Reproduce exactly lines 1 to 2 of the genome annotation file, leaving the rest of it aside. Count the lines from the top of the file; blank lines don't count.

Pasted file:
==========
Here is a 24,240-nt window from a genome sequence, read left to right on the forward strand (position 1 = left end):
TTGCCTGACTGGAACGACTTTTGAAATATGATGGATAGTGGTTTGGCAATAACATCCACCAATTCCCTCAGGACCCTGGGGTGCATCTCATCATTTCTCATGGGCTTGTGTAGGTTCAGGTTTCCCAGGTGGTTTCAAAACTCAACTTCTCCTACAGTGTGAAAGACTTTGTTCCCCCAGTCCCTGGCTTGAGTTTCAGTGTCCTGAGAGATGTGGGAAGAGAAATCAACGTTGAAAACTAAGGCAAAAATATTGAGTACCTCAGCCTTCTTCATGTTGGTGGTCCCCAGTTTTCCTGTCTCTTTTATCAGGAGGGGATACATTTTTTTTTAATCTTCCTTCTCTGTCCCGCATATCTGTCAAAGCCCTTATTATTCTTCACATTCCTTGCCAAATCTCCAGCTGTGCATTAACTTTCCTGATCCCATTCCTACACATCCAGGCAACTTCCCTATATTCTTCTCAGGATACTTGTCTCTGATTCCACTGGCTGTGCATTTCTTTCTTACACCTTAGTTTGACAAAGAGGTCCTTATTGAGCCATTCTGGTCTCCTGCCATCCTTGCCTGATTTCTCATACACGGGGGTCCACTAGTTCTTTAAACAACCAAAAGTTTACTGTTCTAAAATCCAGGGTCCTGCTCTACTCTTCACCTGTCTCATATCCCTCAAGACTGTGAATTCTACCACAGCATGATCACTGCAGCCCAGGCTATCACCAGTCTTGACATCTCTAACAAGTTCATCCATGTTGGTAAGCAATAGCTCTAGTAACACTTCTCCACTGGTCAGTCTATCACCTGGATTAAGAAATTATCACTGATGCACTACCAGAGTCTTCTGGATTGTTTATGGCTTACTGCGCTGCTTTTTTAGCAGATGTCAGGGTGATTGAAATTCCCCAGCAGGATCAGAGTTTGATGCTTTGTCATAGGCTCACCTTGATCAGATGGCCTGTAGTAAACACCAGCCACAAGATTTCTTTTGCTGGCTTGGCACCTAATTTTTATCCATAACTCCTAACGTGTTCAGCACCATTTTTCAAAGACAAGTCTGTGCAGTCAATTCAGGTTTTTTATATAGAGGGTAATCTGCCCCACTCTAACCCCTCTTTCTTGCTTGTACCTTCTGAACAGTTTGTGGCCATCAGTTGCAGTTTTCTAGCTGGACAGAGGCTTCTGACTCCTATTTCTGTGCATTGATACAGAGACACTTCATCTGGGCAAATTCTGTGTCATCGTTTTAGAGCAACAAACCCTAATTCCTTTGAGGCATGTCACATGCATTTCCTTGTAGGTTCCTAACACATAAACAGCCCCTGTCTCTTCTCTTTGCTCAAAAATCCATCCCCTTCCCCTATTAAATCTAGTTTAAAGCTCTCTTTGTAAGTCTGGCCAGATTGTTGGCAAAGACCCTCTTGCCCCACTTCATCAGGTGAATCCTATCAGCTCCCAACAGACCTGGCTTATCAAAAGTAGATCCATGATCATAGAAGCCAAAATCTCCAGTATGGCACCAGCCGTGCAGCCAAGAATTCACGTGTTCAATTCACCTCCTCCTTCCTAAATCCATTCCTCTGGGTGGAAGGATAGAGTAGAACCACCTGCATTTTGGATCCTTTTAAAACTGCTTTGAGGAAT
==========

Here is a 24,240-nt window from a genome sequence, read left to right on the forward strand (position 1 = left end):
TTGCCTGACTGGAACGACTTTTGAAATATGATGGATAGTGGTTTGGCAATAACATCCACCAATTCCCTCAGGACCCTGGGGTGCATCTCATCATTTCTCATGGGCTTGTGTAGGTTCAGGTTTCCCAGGTGGTTTCAAAACTCAACTTCTCCTACAGTGTGAAAGACTTTGTTCCCCCAGTCCCTGGCTTGAGTTTCAGTGTCCTGAGAGATGTGGGAAGAGAAATCAACGTTGAAAACTAAGGCAAAAATATTGAGTACCTCAGCCTTCTTCATGTTGGTGGTCCCCAGTTTTCCTGTCTCTTTTATCAGGAGGGGATACATTTTTTTTTAATCTTCCTTCTCTGTCCCGCATATCTGTCAAAGCCCTTATTATTCTTCACATTCCTTGCCAAATCTCCAGCTGTGCATTAACTTTCCTGATCCCATTCCTACACATCCAGGCAACTTCCCTATATTCTTCTCAGGATACTTGTCTCTGATTCCACTGGCTGTGCATTTCTTTCTTACACCTTAGTTTGACAAAGAGGTCCTTATTGAGCCATTCTGGTCTCCTGCCATCCTTGCCTGATTTCTCATACACGGGGGTCCACTAGTTCTTTAAACAACCAAAAGTTTACTGTTCTAAAATCCAGGGTCCTGCTCTACTCTTCACCTGTCTCATATCCCTCAAGACTGTGAATTCTACCACAGCATGATCACTGCAGCCCAGGCTATCACCAGTCTTGACATCTCTAACAAGTTCATCCATGTTGGTAAGCAATAGCTCTAGTAACACTTCTCCACTGGTCAGTCTATCACCTGGATTAAGAAATTATCACTGATGCACTACCAGAGTCTTCTGGATTGTTTATGGCTTACTGCGCTGCTTTTTTAGCAGATGTCAGGGTGATTGAAATTCCCCAGCAGGATCAGAGTTTGATGCTTTGTCATAGGCTCACCTTGATCAGATGGCCTGTAGTAAACACCAGCCACAAGATTTCTTTTGCTGGCTTGGCACCTAATTTTTATCCATAACTCCTAACGTGTTCAGCACCATTTTTCAAAGACAAGTCTGTGCAGTCAATTCAGGTTTTTTATATAGAGGGTAATCTGCCCCACTCTAACCCCTCTTTCTTGCTTGTACCTTCTGAACAGTTTGTGGCCATCAGTTGCAGTTTTCTAGCTGGACAGAGGCTTCTGACTCCTATTTCTGTGCATTGATACAGAGACACTTCATCTGGGCAAATTCTGTGTCATCGTTTTAGAGCAACAAACCCTAATTCCTTTGAGGCATGTCACATGCATTTCCTTGTAGGTTCCTAACACATAAACAGCCCCTGTCTCTTCTCTTTGCTCAAAAATCCATCCCCTTCCCCTATTAAATCTAGTTTAAAGCTCTCTTTGTAAGTCTGGCCAGATTGTTGGCAAAGACCCTCTTGCCCCACTTCATCAGGTGAATCCTATCAGCTCCCAACAGACCTGGCTTATCAAAAGTAGATCCATGATCATAGAAGCCAAAATCTCCAGTATGGCACCAGCCGTGCAGCCAAGAATTCACGTGTTCAATTCACCTCCTCCTTCCTAAATCCATTCCTCTGGGTGGAAGGATAGAGTAGAACCACCTGCATTTTGGATCCTTTTAAAACTGCTTTGAGGAAT